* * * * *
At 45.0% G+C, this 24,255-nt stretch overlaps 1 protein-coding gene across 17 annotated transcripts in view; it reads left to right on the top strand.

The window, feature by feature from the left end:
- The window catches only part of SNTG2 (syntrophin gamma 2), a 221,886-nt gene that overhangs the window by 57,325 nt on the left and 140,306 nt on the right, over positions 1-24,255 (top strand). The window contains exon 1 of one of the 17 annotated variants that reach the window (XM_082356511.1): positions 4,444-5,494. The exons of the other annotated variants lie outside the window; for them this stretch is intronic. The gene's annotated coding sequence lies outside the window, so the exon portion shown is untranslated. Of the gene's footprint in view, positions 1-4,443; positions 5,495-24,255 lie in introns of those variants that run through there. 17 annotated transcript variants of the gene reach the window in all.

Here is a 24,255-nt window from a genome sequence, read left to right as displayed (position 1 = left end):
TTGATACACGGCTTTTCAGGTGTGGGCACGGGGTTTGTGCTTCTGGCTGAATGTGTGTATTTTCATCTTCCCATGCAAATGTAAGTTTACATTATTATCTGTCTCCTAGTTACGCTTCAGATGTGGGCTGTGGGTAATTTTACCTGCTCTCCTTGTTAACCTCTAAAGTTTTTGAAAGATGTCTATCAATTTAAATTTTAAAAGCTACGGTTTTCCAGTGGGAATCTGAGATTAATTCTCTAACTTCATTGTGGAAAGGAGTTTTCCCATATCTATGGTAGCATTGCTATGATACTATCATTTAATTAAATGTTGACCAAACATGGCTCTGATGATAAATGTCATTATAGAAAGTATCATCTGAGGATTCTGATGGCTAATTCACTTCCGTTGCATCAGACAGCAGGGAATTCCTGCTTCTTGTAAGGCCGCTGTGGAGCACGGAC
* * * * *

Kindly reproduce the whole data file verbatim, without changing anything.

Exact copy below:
At 45.0% G+C, this 24,255-nt stretch overlaps 1 protein-coding gene across 17 annotated transcripts in view; it reads left to right on the top strand.

The window, feature by feature from the left end:
- The window catches only part of SNTG2 (syntrophin gamma 2), a 221,886-nt gene that overhangs the window by 57,325 nt on the left and 140,306 nt on the right, over positions 1-24,255 (top strand). The window contains exon 1 of one of the 17 annotated variants that reach the window (XM_082356511.1): positions 4,444-5,494. The exons of the other annotated variants lie outside the window; for them this stretch is intronic. The gene's annotated coding sequence lies outside the window, so the exon portion shown is untranslated. Of the gene's footprint in view, positions 1-4,443; positions 5,495-24,255 lie in introns of those variants that run through there. 17 annotated transcript variants of the gene reach the window in all.

Here is a 24,255-nt window from a genome sequence, read left to right as displayed (position 1 = left end):
TTGATACACGGCTTTTCAGGTGTGGGCACGGGGTTTGTGCTTCTGGCTGAATGTGTGTATTTTCATCTTCCCATGCAAATGTAAGTTTACATTATTATCTGTCTCCTAGTTACGCTTCAGATGTGGGCTGTGGGTAATTTTACCTGCTCTCCTTGTTAACCTCTAAAGTTTTTGAAAGATGTCTATCAATTTAAATTTTAAAAGCTACGGTTTTCCAGTGGGAATCTGAGATTAATTCTCTAACTTCATTGTGGAAAGGAGTTTTCCCATATCTATGGTAGCATTGCTATGATACTATCATTTAATTAAATGTTGACCAAACATGGCTCTGATGATAAATGTCATTATAGAAAGTATCATCTGAGGATTCTGATGGCTAATTCACTTCCGTTGCATCAGACAGCAGGGAATTCCTGCTTCTTGTAAGGCCGCTGTGGAGCACGGAC